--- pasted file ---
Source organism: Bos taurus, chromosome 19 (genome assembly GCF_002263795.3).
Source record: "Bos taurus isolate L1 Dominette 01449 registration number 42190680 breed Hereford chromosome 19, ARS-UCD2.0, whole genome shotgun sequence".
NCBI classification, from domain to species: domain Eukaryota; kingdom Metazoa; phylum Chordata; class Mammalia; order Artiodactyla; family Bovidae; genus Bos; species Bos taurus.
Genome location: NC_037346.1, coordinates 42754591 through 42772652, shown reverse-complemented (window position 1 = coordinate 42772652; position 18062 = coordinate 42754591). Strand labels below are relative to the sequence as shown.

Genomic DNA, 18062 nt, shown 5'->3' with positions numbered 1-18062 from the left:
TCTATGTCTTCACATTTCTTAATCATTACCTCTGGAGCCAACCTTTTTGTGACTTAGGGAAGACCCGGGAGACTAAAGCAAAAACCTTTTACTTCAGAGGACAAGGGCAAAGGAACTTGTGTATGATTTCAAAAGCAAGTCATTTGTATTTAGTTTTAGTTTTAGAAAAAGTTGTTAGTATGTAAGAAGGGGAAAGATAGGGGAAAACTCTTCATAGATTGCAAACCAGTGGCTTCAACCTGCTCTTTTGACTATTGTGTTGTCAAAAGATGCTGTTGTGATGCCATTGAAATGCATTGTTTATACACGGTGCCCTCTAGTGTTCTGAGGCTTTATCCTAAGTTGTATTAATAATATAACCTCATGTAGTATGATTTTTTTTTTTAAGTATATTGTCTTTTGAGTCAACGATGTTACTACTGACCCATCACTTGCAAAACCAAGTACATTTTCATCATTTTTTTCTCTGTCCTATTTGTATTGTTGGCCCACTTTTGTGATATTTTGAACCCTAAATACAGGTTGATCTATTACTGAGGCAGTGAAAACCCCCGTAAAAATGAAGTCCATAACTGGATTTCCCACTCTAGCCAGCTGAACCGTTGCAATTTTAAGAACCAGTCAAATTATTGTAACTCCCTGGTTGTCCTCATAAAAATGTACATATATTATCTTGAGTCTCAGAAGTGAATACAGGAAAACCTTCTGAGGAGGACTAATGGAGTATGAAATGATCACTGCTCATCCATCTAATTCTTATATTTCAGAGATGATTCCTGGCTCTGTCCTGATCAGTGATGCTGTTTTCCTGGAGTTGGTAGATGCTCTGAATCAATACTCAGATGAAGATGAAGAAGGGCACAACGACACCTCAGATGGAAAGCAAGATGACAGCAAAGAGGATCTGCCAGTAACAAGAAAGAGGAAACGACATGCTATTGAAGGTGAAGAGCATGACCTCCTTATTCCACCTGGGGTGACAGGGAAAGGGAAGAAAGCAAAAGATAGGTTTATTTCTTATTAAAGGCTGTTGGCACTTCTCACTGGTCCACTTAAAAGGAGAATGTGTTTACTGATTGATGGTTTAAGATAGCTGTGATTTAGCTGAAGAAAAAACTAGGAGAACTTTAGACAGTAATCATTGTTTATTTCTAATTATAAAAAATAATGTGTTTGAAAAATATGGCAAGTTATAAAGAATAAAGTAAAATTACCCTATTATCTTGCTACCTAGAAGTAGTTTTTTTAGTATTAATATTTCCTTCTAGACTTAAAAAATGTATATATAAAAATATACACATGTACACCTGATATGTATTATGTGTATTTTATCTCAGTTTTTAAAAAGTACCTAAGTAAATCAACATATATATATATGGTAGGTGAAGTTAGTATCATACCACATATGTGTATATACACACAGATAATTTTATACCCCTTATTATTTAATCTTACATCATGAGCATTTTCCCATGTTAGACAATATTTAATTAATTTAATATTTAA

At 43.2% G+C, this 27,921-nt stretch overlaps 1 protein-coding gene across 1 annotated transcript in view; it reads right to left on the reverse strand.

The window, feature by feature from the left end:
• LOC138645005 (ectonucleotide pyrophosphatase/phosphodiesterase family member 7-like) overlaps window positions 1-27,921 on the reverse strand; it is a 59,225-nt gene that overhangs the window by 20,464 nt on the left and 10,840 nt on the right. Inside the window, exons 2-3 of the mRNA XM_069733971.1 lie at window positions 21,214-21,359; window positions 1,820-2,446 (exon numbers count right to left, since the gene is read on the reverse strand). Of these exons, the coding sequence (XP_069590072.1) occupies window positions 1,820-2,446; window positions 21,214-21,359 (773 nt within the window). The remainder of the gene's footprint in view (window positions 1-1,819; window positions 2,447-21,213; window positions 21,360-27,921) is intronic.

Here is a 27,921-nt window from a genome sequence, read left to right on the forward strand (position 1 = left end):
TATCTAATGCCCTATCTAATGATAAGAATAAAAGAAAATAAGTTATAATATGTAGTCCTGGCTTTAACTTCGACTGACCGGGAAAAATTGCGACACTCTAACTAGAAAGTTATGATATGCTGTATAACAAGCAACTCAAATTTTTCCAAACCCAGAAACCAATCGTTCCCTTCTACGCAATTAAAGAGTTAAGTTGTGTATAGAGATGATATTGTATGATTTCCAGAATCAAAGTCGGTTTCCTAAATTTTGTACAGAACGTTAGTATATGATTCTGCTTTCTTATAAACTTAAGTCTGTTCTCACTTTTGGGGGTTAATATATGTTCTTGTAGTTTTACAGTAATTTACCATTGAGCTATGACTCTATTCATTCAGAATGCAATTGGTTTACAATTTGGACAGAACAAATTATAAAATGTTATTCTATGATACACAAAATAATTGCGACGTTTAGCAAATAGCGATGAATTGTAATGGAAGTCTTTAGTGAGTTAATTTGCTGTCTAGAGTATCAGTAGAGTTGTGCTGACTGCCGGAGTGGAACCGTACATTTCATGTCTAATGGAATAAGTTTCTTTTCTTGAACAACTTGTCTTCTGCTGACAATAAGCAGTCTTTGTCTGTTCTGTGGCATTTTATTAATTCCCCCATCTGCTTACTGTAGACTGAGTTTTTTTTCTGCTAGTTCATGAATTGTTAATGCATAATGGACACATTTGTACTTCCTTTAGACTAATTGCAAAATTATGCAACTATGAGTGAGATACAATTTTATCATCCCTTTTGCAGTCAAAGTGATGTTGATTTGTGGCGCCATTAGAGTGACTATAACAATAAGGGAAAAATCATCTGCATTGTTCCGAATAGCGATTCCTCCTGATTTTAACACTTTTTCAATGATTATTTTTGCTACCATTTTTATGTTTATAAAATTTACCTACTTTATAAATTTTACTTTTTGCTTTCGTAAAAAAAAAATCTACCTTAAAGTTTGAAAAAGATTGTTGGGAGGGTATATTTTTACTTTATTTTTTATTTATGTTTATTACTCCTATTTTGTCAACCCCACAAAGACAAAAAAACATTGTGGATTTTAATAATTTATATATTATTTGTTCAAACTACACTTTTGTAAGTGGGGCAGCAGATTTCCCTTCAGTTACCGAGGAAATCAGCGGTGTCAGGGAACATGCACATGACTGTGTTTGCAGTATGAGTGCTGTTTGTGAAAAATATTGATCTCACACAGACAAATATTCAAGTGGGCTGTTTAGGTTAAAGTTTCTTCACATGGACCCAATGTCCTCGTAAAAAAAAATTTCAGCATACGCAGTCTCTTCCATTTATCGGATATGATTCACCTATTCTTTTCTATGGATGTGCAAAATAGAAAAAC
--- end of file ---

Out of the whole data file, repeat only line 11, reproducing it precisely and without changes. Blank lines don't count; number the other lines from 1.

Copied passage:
TATCTAATGCCCTATCTAATGATAAGAATAAAAGAAAATAAGTTATAATATGTAGTCCTGGCTTTAACTTCGACTGACCGGGAAAAATTGCGACACTCTAACTAGAAAGTTATGATATGCTGTATAACAAGCAACTCAAATTTTTCCAAACCCAGAAACCAATCGTTCCCTTCTACGCAATTAAAGAGTTAAGTTGTGTATAGAGATGATATTGTATGATTTCCAGAATCAAAGTCGGTTTCCTAAATTTTGTACAGAACGTTAGTATATGATTCTGCTTTCTTATAAACTTAAGTCTGTTCTCACTTTTGGGGGTTAATATATGTTCTTGTAGTTTTACAGTAATTTACCATTGAGCTATGACTCTATTCATTCAGAATGCAATTGGTTTACAATTTGGACAGAACAAATTATAAAATGTTATTCTATGATACACAAAATAATTGCGACGTTTAGCAAATAGCGATGAATTGTAATGGAAGTCTTTAGTGAGTTAATTTGCTGTCTAGAGTATCAGTAGAGTTGTGCTGACTGCCGGAGTGGAACCGTACATTTCATGTCTAATGGAATAAGTTTCTTTTCTTGAACAACTTGTCTTCTGCTGACAATAAGCAGTCTTTGTCTGTTCTGTGGCATTTTATTAATTCCCCCATCTGCTTACTGTAGACTGAGTTTTTTTTCTGCTAGTTCATGAATTGTTAATGCATAATGGACACATTTGTACTTCCTTTAGACTAATTGCAAAATTATGCAACTATGAGTGAGATACAATTTTATCATCCCTTTTGCAGTCAAAGTGATGTTGATTTGTGGCGCCATTAGAGTGACTATAACAATAAGGGAAAAATCATCTGCATTGTTCCGAATAGCGATTCCTCCTGATTTTAACACTTTTTCAATGATTATTTTTGCTACCATTTTTATGTTTATAAAATTTACCTACTTTATAAATTTTACTTTTTGCTTTCGTAAAAAAAAAATCTACCTTAAAGTTTGAAAAAGATTGTTGGGAGGGTATATTTTTACTTTATTTTTTATTTATGTTTATTACTCCTATTTTGTCAACCCCACAAAGACAAAAAAACATTGTGGATTTTAATAATTTATATATTATTTGTTCAAACTACACTTTTGTAAGTGGGGCAGCAGATTTCCCTTCAGTTACCGAGGAAATCAGCGGTGTCAGGGAACATGCACATGACTGTGTTTGCAGTATGAGTGCTGTTTGTGAAAAATATTGATCTCACACAGACAAATATTCAAGTGGGCTGTTTAGGTTAAAGTTTCTTCACATGGACCCAATGTCCTCGTAAAAAAAAATTTCAGCATACGCAGTCTCTTCCATTTATCGGATATGATTCACCTATTCTTTTCTATGGATGTGCAAAATAGAAAAAC